“The Brothers McMullen" tells the stories of three
Irish-American brothers who are all struggling through relationships with
makes it almost unique among recent American movies is that the struggles have
less to do with sex than with morality. When was the last time you saw a movie
set in contemporary times where the characters seriously dealt with moral
choices in their lives? The brothers were raised on Long Island, and now, for
various economic and personal reasons, they find themselves living under the
same roof again. We meet them early in the film at a birthday party. There's
Jack (Jack Mulcahy), early 30s, married to Molly (Connie Britton), an English
teacher who is just turning 30.
Barry (Edward Burns), in the middle, who is at the family dinner with his
soon-to-be ex-girlfriend Ann (Elizabeth P. McKay).
there's Patrick (Mike McGlone), mid-20s, who has been dating a Jewish girl
named Susan (Shari Albert).
the course of the film, all of these relationships will be shaken; some end,
and new ones begin. If this were a more ordinary film the characters would have
sex rather casually, as a backdrop to slick dialogue, lifestyle satire and
comedy. But "The Brothers McMullen" goes its own way, and is quietly
fascinating in how it invites us to ask, along with the characters, how they
can do the right thing.
three brothers have been raised as Catholics, and are now at that tricky
spiritual stage where they still believe what they were taught in church, but
don't always act accordingly. Because they have well-developed senses of sin,
they suffer from guilt - but not enough to stop sinning. Who among us doesn't
know what that feels like? Jack is happily married. Molly is the love of his
life. And yet when Ann, Barry's now former girlfriend, makes a blatant play forhim, he is too weak to resist. He has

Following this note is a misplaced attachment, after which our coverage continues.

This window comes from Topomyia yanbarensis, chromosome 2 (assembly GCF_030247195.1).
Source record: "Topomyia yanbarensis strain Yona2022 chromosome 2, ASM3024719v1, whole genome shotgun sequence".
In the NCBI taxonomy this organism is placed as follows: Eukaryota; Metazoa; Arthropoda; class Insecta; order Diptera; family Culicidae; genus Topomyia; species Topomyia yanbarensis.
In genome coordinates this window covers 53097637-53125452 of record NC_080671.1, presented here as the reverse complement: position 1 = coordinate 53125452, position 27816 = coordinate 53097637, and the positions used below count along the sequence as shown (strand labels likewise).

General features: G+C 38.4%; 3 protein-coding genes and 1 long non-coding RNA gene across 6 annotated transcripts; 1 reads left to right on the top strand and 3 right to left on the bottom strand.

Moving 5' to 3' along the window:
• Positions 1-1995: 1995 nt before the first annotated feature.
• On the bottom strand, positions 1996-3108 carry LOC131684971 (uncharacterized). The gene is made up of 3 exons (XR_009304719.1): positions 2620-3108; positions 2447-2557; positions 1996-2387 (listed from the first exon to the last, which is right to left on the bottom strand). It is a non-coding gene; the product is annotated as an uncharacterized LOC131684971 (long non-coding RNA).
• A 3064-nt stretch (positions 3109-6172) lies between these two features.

an affair, if such a word can be used for a relationship that essentially makes
meanwhile crosses paths with a young actress named Audry (Maxine Bahns), and
begins to like her - even love her - without feeling ready for a
"commitment." Meanwhile still, young Patrick, the most religious of
the three, breaks up with Susan rather than move in with her, which he thinks
would be sinful. His virtue has apparently suffered some lapses, however, since
Susan eventually reveals that she is pregnant and plans to have an abortion.
Patrick thinks that is morally wrong, and is cornered: If he marries Susan, she'll
have the baby, but Patrick now sees clearly that he doesn't love her and
doesn't want to spend his life in his father's business. (An old high school
friend named Leslie, played by Jennifer Jostyn, provides a convenient sounding
board, and eventually more.) The brothers try to keep their affairs more or
less private from one another, but eventually almost everything comes out, in a
series of confrontations where they're good at telling each other what should
be done, but not so good at taking advice. One of the best scenes is a
conversation between Jack and Molly, in which she tells him she knows he's
having an affair, and asks him to explain himself. This scene, and several
others, approach the unadorned simple truth of life.
over all of their choices is a complicated childhood. In the movie's first
scene, after their father's funeral, their mother announces she is returning to
Ireland to be with the man she should have married. She urges them not to waste
their lives on the wrong person as she did. (The father is referred to at one
point as "our favorite wife-beating, child abusing alcoholic.") These
brothers, having seen an unhappy marriage up close, want to make the right
choices and are not always clear about how to do that.
Brothers McMullen" was written and directed by Edward Burns, who plays
Barry. It's a Cinderella story: a film shot on weekends for $24,000 that won
the 1995 Sundance festival, was picked up by Fox Searchlight and transferred to
35-mm., and launched the careers of everyone in it. Lots of young directors
make independent films on weekends, but few of them show Burns' introspection
and serious purpose in a film that is also, intermittently, a comedy.
movie brings into focus how rare religion and spirituality are in American
films - especially when they are viewed as part of real, flawed lives. This is
not a "religious" film, and the brothers are far from saints. But
they know right and wrong, and in their imperfect ways they are struggling to
attain a state of grace. Sometimes they slip. Sometimes they don't struggle so